Dave Chalmers is one of the top philosophers working today.
This is wonderful, thank you. It is so helpful to hear about her from her closest friends, to get some insight into how she did all that she did. So sorry for your own tremendous loss.
What a thoughtful piece. I hate when good parents feel guilt, though. No one ever likes the advice that I like, but one bit I loved was something like: kids are the focus of their own lives, the parents are just supposed to the furniture in the background. (I get a lot of: I’m not furniture! I don’t want to be furniture!) But the idea is that we are not the stars of their lives. And I do kind of want to be background: moving things around, setting things up constantly, but not their favorite person to play with. (One of the nicest gifts you get from functional parents is that you don’t have to waste time learning to deal with them. You have a clear horizon!) Anyway, if that parenting “ideal” is traded in and some of the impossible ones are traded out, I bet the idea that you should feel guilty about the time with your daughter that sound *perfectly* lovely. Your description of those leisurely mornings, both of you doing your own things (her getting a role model of adulthood) is describing my own ideal.
Wouldn't a good idea be to assist locals in developing business plans and getting loans to start a business? Nicer bus stops just don't seem to be to the point.
The term George Yancy uses for how white people ought to respectfully join a black cultural event is “tarrying,” which is being very conscious of your "whiteness" and how it affects people in a pretty serious way, and for the worse.
One example of oppressive whiteness that Yancy uses a lot is white people pointing out how many black people are in a place. Describing black people as exotic is another part of it.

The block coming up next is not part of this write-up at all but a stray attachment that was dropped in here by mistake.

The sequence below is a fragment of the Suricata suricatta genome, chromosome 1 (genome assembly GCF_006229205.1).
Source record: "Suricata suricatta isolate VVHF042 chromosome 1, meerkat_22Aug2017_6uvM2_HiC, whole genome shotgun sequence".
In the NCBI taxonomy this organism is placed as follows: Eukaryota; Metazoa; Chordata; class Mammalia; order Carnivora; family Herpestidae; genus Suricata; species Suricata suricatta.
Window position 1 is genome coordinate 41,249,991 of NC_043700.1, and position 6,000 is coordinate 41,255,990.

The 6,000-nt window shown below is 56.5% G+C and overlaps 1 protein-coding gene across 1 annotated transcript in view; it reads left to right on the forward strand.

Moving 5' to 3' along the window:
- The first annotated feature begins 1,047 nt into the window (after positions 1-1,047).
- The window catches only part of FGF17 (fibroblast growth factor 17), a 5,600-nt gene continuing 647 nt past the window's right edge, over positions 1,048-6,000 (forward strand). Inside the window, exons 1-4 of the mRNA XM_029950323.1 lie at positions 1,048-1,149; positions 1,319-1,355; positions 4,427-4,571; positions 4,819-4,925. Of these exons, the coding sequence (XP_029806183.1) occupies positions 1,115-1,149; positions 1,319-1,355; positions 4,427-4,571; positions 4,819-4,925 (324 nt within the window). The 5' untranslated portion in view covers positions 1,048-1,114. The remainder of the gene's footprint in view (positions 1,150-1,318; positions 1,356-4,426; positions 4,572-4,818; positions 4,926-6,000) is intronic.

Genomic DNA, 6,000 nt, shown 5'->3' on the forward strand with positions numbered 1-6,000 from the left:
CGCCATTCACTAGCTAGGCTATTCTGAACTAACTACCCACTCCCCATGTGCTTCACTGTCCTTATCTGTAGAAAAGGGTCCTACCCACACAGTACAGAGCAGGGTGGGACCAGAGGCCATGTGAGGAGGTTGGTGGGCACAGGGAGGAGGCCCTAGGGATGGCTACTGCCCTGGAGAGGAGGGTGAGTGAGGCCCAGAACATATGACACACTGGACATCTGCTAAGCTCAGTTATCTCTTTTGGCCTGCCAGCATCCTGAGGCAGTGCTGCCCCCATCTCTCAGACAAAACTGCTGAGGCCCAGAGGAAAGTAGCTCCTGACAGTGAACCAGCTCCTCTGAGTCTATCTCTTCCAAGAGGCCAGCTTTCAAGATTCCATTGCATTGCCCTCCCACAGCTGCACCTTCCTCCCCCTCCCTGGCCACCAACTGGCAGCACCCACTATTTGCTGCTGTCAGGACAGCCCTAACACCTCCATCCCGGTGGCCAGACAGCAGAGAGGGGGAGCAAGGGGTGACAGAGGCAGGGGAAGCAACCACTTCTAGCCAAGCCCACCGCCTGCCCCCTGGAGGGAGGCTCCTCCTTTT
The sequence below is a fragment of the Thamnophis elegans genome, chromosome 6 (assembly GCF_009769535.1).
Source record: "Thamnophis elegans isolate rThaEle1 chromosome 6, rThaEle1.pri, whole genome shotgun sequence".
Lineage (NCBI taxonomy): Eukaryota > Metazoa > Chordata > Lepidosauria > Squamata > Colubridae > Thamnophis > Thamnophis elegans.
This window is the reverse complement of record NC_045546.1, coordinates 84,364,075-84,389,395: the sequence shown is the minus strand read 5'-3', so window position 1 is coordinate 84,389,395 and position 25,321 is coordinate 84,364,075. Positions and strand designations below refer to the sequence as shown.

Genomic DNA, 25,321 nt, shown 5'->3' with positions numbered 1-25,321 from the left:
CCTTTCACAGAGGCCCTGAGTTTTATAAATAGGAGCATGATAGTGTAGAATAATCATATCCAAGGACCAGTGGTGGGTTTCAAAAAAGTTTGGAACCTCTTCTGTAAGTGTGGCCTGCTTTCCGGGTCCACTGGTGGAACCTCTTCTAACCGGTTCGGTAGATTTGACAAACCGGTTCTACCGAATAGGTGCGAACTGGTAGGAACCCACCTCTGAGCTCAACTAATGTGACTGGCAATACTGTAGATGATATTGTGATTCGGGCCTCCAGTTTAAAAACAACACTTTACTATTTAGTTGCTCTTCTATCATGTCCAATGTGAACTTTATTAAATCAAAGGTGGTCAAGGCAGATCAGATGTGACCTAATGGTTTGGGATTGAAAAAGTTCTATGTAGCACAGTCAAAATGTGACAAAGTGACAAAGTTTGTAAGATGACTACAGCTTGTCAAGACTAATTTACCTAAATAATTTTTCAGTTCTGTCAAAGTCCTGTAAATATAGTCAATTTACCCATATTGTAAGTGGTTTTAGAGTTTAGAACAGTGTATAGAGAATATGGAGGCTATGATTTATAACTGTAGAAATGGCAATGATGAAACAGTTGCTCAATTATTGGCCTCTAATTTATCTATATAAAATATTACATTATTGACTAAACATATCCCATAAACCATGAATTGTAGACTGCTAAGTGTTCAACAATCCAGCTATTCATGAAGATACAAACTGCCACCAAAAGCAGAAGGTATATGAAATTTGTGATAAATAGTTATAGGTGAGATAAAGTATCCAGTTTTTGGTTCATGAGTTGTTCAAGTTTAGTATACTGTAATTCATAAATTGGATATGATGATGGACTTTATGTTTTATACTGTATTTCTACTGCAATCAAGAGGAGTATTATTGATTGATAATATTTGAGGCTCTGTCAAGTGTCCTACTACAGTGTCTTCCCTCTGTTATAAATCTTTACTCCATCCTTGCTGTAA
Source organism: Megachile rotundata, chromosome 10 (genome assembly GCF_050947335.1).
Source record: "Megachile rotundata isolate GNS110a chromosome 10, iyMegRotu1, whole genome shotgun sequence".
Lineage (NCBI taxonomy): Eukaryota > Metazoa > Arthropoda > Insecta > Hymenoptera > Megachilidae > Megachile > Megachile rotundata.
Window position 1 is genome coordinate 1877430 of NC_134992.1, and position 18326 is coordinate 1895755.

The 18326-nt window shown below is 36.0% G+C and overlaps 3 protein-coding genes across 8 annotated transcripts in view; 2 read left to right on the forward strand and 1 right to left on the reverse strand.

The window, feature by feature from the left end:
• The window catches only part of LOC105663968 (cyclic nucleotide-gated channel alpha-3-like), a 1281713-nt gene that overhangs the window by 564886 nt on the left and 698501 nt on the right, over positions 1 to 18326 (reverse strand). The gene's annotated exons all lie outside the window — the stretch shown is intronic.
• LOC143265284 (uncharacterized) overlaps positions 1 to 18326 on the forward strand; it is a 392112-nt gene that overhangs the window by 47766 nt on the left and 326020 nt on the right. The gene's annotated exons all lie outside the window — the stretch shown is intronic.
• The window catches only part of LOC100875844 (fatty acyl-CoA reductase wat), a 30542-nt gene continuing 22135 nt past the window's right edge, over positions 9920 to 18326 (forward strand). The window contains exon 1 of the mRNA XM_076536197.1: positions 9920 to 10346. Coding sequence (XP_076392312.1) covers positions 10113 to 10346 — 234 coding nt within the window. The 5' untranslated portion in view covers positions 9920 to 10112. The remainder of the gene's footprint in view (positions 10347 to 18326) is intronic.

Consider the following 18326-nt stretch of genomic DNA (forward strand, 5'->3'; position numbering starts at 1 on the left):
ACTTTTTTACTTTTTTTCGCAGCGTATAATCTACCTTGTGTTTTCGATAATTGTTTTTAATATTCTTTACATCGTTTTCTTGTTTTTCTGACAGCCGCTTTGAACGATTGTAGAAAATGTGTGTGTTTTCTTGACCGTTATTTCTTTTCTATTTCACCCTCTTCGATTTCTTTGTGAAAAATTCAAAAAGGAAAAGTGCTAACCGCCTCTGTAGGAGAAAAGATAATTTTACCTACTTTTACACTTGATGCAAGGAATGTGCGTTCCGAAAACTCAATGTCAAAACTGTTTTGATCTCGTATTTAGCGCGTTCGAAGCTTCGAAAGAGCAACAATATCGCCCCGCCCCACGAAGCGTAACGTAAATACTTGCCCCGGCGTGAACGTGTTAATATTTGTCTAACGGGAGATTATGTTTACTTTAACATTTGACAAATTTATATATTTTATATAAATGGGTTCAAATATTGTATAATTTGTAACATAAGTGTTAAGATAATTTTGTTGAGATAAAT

“It is the social world of white normativity and white meaning making that creates the conditions under which black people are always already marked as different/deviant/dangerous.”
Here are the other ways this article does not acknowledge the author’s whiteness: it takes it as normal (or not embarrassing?) to not know about this type of black performance or its history, it does not worry at all about whether white people attending this (or any?) event changes the experience for black people or could be exploitative, it suggests that the black community would be better off if people were more like the author. All of this is what Yancy describes so well.
Here is a better explanation than I provided: http://womenintheology.org/2012/08/20/look…
If Yancy is right, white authors have to be really careful when representing black experiences or culture, even if it is just a description of their own time at a show. The only real check on assumptions that involve "whiteness" are actual relationships, dialogue, friendship, feedback (and even then...)
I’m sure the author can argue that being so sensitive about this issue means we cannot even discuss it. I just wanted to help explain why some people might be offended by this article, to try to explain why I found myself pretty offended by this article- when it could be seen as just recommending a great performance.
It just seems insensitive to worries that, despite Yancy's theoretical take, are actually pretty common.
George Yancy's work is a good resource on why a lot of people are very sensitive on the topic of white viewing of black culture: http://villanova.academia.edu/MarkWWestmor…
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